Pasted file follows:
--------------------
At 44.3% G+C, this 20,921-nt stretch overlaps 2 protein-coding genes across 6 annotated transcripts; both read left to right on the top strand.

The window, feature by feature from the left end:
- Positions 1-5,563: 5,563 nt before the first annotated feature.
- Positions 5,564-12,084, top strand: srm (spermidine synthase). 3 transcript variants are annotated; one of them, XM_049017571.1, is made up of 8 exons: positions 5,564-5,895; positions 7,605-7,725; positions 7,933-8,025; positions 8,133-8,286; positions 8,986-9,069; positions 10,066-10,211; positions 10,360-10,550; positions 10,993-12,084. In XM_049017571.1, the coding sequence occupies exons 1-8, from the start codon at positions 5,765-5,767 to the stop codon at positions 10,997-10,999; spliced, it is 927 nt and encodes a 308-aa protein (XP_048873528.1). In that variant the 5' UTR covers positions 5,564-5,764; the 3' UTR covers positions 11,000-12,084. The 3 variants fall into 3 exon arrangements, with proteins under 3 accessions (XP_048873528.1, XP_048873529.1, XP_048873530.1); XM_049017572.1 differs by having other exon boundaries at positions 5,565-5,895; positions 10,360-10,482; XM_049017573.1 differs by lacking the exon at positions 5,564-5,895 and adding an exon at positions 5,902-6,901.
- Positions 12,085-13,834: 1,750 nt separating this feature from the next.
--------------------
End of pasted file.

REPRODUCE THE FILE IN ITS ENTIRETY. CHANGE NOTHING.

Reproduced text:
At 44.3% G+C, this 20,921-nt stretch overlaps 2 protein-coding genes across 6 annotated transcripts; both read left to right on the top strand.

The window, feature by feature from the left end:
- Positions 1-5,563: 5,563 nt before the first annotated feature.
- Positions 5,564-12,084, top strand: srm (spermidine synthase). 3 transcript variants are annotated; one of them, XM_049017571.1, is made up of 8 exons: positions 5,564-5,895; positions 7,605-7,725; positions 7,933-8,025; positions 8,133-8,286; positions 8,986-9,069; positions 10,066-10,211; positions 10,360-10,550; positions 10,993-12,084. In XM_049017571.1, the coding sequence occupies exons 1-8, from the start codon at positions 5,765-5,767 to the stop codon at positions 10,997-10,999; spliced, it is 927 nt and encodes a 308-aa protein (XP_048873528.1). In that variant the 5' UTR covers positions 5,564-5,764; the 3' UTR covers positions 11,000-12,084. The 3 variants fall into 3 exon arrangements, with proteins under 3 accessions (XP_048873528.1, XP_048873529.1, XP_048873530.1); XM_049017572.1 differs by having other exon boundaries at positions 5,565-5,895; positions 10,360-10,482; XM_049017573.1 differs by lacking the exon at positions 5,564-5,895 and adding an exon at positions 5,902-6,901.
- Positions 12,085-13,834: 1,750 nt separating this feature from the next.